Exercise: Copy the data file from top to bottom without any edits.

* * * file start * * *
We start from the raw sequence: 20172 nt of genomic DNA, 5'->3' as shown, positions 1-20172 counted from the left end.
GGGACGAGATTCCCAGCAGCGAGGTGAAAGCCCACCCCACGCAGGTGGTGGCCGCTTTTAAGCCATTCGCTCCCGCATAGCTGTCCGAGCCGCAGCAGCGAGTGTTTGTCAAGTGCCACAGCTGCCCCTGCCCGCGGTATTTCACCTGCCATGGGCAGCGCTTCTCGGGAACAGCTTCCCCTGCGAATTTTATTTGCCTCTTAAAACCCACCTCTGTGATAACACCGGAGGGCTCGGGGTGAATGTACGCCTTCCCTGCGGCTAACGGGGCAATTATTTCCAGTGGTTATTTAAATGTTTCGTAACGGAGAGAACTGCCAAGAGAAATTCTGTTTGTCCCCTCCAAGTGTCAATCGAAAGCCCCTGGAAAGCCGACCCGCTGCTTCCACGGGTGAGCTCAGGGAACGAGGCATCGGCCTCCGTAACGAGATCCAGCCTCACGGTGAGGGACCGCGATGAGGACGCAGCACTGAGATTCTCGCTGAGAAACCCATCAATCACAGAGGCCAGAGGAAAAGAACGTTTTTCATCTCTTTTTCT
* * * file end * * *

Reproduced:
We start from the raw sequence: 20172 nt of genomic DNA, 5'->3' as shown, positions 1-20172 counted from the left end.
GGGACGAGATTCCCAGCAGCGAGGTGAAAGCCCACCCCACGCAGGTGGTGGCCGCTTTTAAGCCATTCGCTCCCGCATAGCTGTCCGAGCCGCAGCAGCGAGTGTTTGTCAAGTGCCACAGCTGCCCCTGCCCGCGGTATTTCACCTGCCATGGGCAGCGCTTCTCGGGAACAGCTTCCCCTGCGAATTTTATTTGCCTCTTAAAACCCACCTCTGTGATAACACCGGAGGGCTCGGGGTGAATGTACGCCTTCCCTGCGGCTAACGGGGCAATTATTTCCAGTGGTTATTTAAATGTTTCGTAACGGAGAGAACTGCCAAGAGAAATTCTGTTTGTCCCCTCCAAGTGTCAATCGAAAGCCCCTGGAAAGCCGACCCGCTGCTTCCACGGGTGAGCTCAGGGAACGAGGCATCGGCCTCCGTAACGAGATCCAGCCTCACGGTGAGGGACCGCGATGAGGACGCAGCACTGAGATTCTCGCTGAGAAACCCATCAATCACAGAGGCCAGAGGAAAAGAACGTTTTTCATCTCTTTTTCT